By January the 16th 2006 the music academy was born, and with media help from Blackpool Gazette and others covering the first story, BMA opened its doors at the Springfield Methodist Church on Bispham Road. Under the tutelage of retired college teacher, Jim Lomas, the academy soon grew from 22 students to 50 students in 6 months. Private tutor, music examiner and music shop owner Steven Austin soon came on board to help, as the demand increased. In 2007 the academy became a registered company Blackpool Music Academy Community Interest Company Ltd by Guarantee. Within a year, John decided that he wanted to enrol younger students to gain the benefits of his group sessions. He recruited Tom Vernon as a specialist tutor for students aged 7-16 years of age and attracted over 80 youngsters for his affordable musical classes.
In September 2008 Blackpool Music School was born, becoming a registered charity 1120716, this helped in acquiring future funding for the community and the BMA/CIC became the trading arm for the charity. By 2009, Phil Roberts had come on board and was putting the younger students through examinations to gain their Rock School qualification. Tragedy struck in May 2011 when Phil died of leukaemia. Such was Phil’s dedication to the Academy; he was still teaching his students two days up to his death, as he had just put 15 students into their exams and hung on until he got the results that were distinctions merits etc.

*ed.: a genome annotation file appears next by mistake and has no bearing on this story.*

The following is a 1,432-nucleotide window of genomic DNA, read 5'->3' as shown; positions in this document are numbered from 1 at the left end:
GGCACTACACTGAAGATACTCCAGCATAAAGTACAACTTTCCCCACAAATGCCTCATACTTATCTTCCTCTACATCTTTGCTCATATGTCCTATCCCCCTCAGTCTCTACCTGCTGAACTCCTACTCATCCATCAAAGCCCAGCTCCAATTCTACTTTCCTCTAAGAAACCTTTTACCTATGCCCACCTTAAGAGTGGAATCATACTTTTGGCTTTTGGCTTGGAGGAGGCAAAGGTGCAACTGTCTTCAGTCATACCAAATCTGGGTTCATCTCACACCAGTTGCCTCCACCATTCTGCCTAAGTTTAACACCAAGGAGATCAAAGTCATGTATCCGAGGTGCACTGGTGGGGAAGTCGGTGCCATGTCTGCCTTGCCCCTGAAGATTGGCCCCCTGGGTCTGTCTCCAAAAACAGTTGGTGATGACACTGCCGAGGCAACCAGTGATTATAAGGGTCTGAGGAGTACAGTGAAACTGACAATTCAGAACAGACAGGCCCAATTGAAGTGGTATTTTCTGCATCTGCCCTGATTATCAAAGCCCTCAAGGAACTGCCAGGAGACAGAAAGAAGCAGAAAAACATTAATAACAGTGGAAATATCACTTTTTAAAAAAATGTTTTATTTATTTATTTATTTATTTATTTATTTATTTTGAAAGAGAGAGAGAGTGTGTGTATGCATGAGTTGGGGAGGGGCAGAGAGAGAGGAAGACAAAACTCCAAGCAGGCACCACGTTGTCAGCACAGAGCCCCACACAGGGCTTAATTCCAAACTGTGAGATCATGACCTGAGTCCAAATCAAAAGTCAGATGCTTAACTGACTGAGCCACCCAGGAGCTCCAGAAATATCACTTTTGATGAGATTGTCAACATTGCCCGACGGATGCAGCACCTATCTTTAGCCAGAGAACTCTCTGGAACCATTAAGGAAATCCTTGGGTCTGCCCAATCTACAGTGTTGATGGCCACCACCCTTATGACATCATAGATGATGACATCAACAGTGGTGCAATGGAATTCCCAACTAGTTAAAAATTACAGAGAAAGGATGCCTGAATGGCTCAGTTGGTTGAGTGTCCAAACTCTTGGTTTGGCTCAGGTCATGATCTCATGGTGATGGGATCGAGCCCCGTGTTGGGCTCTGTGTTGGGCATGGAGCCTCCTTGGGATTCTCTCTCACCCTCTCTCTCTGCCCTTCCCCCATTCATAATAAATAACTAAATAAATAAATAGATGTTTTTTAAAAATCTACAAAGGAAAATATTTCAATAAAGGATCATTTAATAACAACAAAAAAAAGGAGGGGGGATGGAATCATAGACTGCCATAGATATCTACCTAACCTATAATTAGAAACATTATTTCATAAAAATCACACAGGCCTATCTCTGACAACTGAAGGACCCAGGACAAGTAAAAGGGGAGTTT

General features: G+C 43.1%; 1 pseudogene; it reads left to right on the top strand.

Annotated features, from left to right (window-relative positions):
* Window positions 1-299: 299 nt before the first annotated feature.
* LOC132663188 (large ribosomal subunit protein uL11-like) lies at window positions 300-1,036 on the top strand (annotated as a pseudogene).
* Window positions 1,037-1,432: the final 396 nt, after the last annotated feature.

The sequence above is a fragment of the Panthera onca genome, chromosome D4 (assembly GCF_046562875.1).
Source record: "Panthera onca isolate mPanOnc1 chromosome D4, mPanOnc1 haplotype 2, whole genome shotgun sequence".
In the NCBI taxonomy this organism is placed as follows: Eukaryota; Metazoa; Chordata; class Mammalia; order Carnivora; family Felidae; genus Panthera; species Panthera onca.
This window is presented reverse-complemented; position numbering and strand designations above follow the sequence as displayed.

Always looking to improve and develop, John and the committee decided to relocate the BMA/CIC to its own premises and with the help of Roy White and the social enterprise loan fund, took possession of a former insurance brokers on Waterloo Road in South Shore. The premises were derelict and required a lot of work to bring it up to scratch inside and out, as well as a total refit. It also needed work to comply with health & safety and fire regulations. The building costs would be enormous and so with finances stretched to the limit, John decided to make some phone calls to seek some free legal advice about the mortgage. He phoned over twenty solicitors and one after another declined to help or simply didn’t return his call. Eventually he got a positive